Originally Posted by BadgerBoiler MN
The Ohio case was interesting. What it came down to was the fact that there was not enough radiation surface available to heat the structure without running the condensing boiler at 180 degrees. It was a fan coil system and that added to the problem. The original contractor that installed the condensing boiler did not take the lack of heat radiation surface into consideration since it had always done the job before with the old boiler. He had told the customer and put in writing that the system would work as advertised which was 92 or 93 % efficiency but when operated at a higher temperature it was less than you mentioned at 82% or so efficient. The customer felt he was cheated since his utility bills were still quite high. In other words the court ruled that the customer did not get what he paid for and that brings me to the root cause of the problems around here with high efficiency boilers.
Not many HVAC company's around here really have a pro on staff that knows how to sell condensing boilers properly and after they are sold no one to properly service them. I am sure there are a few but not many since this is not real boiler country at my location.
The next item I see time after time. Lack of proper design on replacement type installs. Almost all the systems are short on heat radiation. Since there is not much cast iron here it is mostly copper baseboard and some fan coil systems originally designed to run at 165 to 180 degrees. If you do not have enough feet of copper baseboard you have to run a higher temp water to maintain the temp in the structure when it gets real cold outside. You and I know there are controls that can vary the boiler temp and most if not all mod-con condensing boilers have this control as part of the package from the factory but years ago this was not included in some of them so most of the company's did not install a good old Tekmar 256 or similar to help eliminate part of the problem.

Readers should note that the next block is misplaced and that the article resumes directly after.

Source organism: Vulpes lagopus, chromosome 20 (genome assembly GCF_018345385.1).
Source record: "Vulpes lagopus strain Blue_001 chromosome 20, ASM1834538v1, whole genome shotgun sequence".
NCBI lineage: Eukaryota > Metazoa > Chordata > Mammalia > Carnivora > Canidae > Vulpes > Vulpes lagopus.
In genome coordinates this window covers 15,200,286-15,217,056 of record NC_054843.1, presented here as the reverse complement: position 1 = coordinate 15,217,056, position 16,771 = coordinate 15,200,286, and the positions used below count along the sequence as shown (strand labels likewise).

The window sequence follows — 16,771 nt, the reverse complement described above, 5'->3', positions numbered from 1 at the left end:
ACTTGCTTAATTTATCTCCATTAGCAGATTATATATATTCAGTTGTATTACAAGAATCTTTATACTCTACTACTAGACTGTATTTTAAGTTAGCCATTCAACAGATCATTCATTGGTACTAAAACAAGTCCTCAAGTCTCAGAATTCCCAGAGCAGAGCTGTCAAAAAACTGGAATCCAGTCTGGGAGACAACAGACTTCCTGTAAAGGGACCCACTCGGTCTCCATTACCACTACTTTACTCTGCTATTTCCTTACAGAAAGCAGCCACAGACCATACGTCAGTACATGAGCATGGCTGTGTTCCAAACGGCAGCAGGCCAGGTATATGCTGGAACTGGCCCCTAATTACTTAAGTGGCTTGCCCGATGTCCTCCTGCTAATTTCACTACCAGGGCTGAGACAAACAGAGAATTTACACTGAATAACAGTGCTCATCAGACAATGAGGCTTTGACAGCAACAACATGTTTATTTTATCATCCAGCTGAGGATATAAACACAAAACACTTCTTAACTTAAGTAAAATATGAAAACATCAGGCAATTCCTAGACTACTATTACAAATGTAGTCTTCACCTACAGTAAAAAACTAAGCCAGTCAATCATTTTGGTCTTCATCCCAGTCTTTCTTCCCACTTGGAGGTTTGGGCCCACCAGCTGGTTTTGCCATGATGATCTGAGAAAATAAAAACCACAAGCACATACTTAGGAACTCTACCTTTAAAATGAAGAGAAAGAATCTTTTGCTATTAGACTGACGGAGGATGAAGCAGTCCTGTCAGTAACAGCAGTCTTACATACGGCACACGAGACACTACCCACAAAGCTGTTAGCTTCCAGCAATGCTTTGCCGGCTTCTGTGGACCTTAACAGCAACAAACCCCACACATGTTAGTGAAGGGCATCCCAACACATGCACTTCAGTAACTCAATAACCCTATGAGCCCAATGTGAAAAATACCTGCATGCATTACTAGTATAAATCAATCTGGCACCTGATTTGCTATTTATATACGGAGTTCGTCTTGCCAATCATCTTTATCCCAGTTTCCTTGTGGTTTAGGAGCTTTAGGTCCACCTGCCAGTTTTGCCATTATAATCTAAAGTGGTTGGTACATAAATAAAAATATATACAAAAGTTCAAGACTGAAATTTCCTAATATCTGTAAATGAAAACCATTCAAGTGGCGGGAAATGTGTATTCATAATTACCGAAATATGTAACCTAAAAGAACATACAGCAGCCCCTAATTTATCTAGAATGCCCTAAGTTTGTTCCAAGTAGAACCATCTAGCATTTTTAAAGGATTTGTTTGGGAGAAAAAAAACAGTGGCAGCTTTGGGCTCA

You see and service many more boilers in your area as I mentioned before and that gives you an edge on knowledge much more so that the locals here. I have been retired for many years but still enjoy talking about it and every once in a while fixing a problem.
I still run my dependable Paloma style system here. I test it every year with my old dependable UEI KM900CO/P Combustion Efficiency Analyzer and it is at 80% during high fire every year. I also send the meter back to UEI every year to have it calibrated. I know it is old but at one time it was the cats meow. That Paloma has been in since 1980 or 1981 and so far my design for this 2600 sq. ft. house has worked well. My gas bills are real cheap as compared to others in this area of similar size homes. In 30 plus years the Paloma has only needed 8 real services when a part went south and usually that is the diaphragm in the water valve used for gas safety and to prevent dry fire. One expansion tank (internal rubber duck went bad) and one Grundfos pump. It has been a great unit and I have enough spares to keep it running long after I am gone if anyone knows how to work on this simple machine. Note: I have always kept the gas pressure a bit low and that has kept the heat exchanger it in like new condition and no signs of burn out. I might loose a bit of BTU's but did not need them all to start with.
Thanks for posting back on some of this stuff since I always find it interesting to read other peoples perspective on equipment and gain some additional knowledge. I have never met a man or a woman in the heating business that new it all. It is impossible in today's world when something new is developed every few months. ( I will be learning till the day I die). Thanks again.